Food insecurity may also impact viral suppression through biologic mechanisms. While not explicitly examined in this study, once such mechanism is that food may impact the pharmacokinetics of antiretroviral medications. The association between food insecurity and viral suppression was strong for individuals using PI-based regimens. Several protease inhibitors such as nelfinavir and ritonavir require food for maximal absorption, and the absence of food may negatively affect the pharmacokinetics of these drugs.31,32,52
Given that only a minority of participants in this study were receiving NNRTIs, larger studies with more patients on NNRTIs will help determine whether regimen type modifies the association between food insecurity and HIV RNA suppression. Nutritional status is another putative mechanism for how food insecurity may be associated with incomplete viral suppression and poor clinical outcomes. Malnutrition is a potential consequence of food insecurity,53
and studies have shown that low body mass index (BMI) and weight loss are associated with both higher HIV RNA levels and mortality for individuals on HAART.26,54,55
As we did not assess BMI or other nutritional parameters in this population, we cannot infer the extent to which poor nutritional status or HIV wasting may have contributed to the association between food insecurity and viral suppression.
There were several important limitations to this study. The cross-sectional design does not demonstrate causality. One possible interpretation of our findings is that individuals who were sicker as a result of poor virologic response subsequently had difficulties procuring food. Yet, we found that the impact of food insecurity on VL suppression was similar among people with higher CD4 counts making this possibility less likely. We could not determine the role of malnutrition on mediating relationships between food insecurity and VL suppression. In addition, socioeconomic status is a complex and multidimensional construct and may not be completely represented by income, education, employment and housing status. Finally, because of the small sample, cross-sectional design and the fact that we measured average adherence rather than patterns of adherence, including treatment interruptions, we were unable to determine whether adherence was on the causal pathway between food insecurity and viral load suppression. Longitudinal or intervention studies using larger sample sizes with detailed measures of patterns of adherence are, therefore, needed to better understand the relationships between food insecurity, antiretroviral adherence and HIV RNA suppression.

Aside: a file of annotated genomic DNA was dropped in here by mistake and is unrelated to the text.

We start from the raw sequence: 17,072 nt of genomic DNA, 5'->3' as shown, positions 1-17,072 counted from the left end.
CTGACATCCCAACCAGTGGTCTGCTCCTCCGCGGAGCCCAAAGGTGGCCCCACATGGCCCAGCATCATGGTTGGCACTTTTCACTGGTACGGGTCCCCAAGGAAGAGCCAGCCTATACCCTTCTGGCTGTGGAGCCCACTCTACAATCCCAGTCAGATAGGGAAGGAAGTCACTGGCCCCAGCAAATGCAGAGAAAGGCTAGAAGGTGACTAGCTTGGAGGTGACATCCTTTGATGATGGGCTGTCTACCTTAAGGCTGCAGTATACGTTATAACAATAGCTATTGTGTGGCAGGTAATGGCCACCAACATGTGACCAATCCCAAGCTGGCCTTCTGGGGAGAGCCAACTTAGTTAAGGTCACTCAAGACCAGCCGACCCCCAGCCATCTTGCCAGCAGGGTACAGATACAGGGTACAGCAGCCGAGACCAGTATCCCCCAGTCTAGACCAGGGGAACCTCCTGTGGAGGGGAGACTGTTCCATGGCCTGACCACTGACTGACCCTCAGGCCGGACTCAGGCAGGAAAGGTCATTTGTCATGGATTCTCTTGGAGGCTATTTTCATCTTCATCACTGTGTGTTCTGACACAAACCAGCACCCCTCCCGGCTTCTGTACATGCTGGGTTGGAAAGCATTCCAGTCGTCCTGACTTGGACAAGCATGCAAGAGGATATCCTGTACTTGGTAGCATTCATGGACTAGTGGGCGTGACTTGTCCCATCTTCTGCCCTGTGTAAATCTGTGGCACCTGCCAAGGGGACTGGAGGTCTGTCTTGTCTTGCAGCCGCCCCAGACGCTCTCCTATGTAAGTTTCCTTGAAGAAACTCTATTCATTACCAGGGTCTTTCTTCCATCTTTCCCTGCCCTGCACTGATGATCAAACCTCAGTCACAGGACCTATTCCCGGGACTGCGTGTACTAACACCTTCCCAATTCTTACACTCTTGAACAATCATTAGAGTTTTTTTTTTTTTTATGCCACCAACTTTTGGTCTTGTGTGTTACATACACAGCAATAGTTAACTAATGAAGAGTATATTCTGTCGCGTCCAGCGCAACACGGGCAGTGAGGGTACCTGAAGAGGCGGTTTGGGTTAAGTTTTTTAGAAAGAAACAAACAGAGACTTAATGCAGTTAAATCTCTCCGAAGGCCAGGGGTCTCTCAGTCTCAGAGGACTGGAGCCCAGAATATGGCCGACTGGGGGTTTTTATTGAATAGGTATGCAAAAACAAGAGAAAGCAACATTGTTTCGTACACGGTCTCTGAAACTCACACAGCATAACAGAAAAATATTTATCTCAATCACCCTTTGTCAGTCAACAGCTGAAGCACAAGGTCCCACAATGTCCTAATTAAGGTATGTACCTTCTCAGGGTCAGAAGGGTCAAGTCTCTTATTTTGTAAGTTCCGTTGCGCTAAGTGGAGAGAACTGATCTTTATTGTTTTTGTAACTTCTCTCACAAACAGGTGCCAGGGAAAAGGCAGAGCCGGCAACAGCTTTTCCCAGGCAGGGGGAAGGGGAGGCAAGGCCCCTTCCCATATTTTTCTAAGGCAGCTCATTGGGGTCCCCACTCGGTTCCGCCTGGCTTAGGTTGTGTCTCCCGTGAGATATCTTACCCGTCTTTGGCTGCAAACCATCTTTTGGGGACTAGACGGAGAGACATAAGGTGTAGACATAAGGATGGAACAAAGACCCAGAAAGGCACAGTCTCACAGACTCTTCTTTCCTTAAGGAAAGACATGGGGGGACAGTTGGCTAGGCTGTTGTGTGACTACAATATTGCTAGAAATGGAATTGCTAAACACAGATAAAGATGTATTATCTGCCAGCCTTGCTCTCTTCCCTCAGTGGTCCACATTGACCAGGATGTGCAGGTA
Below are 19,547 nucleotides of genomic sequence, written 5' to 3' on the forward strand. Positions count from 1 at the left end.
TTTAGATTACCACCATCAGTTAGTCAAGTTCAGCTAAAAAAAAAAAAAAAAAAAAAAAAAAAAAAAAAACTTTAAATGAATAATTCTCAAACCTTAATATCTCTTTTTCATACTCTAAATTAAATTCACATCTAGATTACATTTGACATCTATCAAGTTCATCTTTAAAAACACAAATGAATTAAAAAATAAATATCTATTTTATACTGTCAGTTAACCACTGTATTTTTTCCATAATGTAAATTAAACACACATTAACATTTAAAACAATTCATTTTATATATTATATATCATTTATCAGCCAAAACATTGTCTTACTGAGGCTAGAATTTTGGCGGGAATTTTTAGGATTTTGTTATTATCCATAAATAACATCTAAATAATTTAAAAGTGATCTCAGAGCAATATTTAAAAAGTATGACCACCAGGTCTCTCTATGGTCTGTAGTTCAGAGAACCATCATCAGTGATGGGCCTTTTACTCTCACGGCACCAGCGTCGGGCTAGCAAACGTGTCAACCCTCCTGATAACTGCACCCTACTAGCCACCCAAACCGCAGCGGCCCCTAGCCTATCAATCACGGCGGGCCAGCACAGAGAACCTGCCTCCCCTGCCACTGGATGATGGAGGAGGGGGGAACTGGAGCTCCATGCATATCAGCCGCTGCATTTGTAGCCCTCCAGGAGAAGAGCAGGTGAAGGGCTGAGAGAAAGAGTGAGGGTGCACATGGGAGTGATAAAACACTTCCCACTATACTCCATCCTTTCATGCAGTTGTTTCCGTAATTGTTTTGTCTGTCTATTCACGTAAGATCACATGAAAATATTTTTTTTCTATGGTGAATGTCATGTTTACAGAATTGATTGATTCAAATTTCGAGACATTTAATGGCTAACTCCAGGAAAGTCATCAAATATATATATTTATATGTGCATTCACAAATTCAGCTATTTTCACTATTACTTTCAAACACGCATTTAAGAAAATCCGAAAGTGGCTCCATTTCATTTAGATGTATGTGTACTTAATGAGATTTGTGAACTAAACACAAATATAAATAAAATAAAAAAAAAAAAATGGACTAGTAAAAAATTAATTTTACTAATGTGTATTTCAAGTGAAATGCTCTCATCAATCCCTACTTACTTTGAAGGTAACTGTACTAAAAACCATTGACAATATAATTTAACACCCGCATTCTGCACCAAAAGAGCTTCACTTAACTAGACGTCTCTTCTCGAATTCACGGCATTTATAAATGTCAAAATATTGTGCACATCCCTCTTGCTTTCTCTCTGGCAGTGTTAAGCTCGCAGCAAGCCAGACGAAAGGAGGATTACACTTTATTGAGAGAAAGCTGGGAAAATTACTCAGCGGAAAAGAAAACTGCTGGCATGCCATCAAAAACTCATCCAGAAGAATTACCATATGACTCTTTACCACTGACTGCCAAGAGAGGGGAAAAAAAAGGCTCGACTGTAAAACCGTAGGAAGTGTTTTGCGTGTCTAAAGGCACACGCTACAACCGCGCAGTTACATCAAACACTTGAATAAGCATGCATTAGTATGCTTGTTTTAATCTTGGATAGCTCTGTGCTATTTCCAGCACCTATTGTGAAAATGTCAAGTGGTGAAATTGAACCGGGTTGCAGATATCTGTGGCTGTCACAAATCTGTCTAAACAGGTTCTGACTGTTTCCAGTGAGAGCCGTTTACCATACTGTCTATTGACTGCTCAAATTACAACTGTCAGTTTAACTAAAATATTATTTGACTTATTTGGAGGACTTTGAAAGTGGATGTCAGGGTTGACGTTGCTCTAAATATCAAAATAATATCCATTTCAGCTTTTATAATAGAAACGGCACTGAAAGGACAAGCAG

In summary, food insecurity was associated with incomplete viral suppression in the urban poor of San Francisco, one of the best-resourced settings for HIV-positive individuals in the world. The impact of food insecurity on viral suppression may be due to the combined effect of behavioral (adherence) and biologic (pharmacokinetics) mechanisms that lead to suboptimal drug levels required for viral suppression. These findings suggest that addressing fundamental human needs, such as access to food, should be an integral component of HIV programs serving impoverished populations in the United States.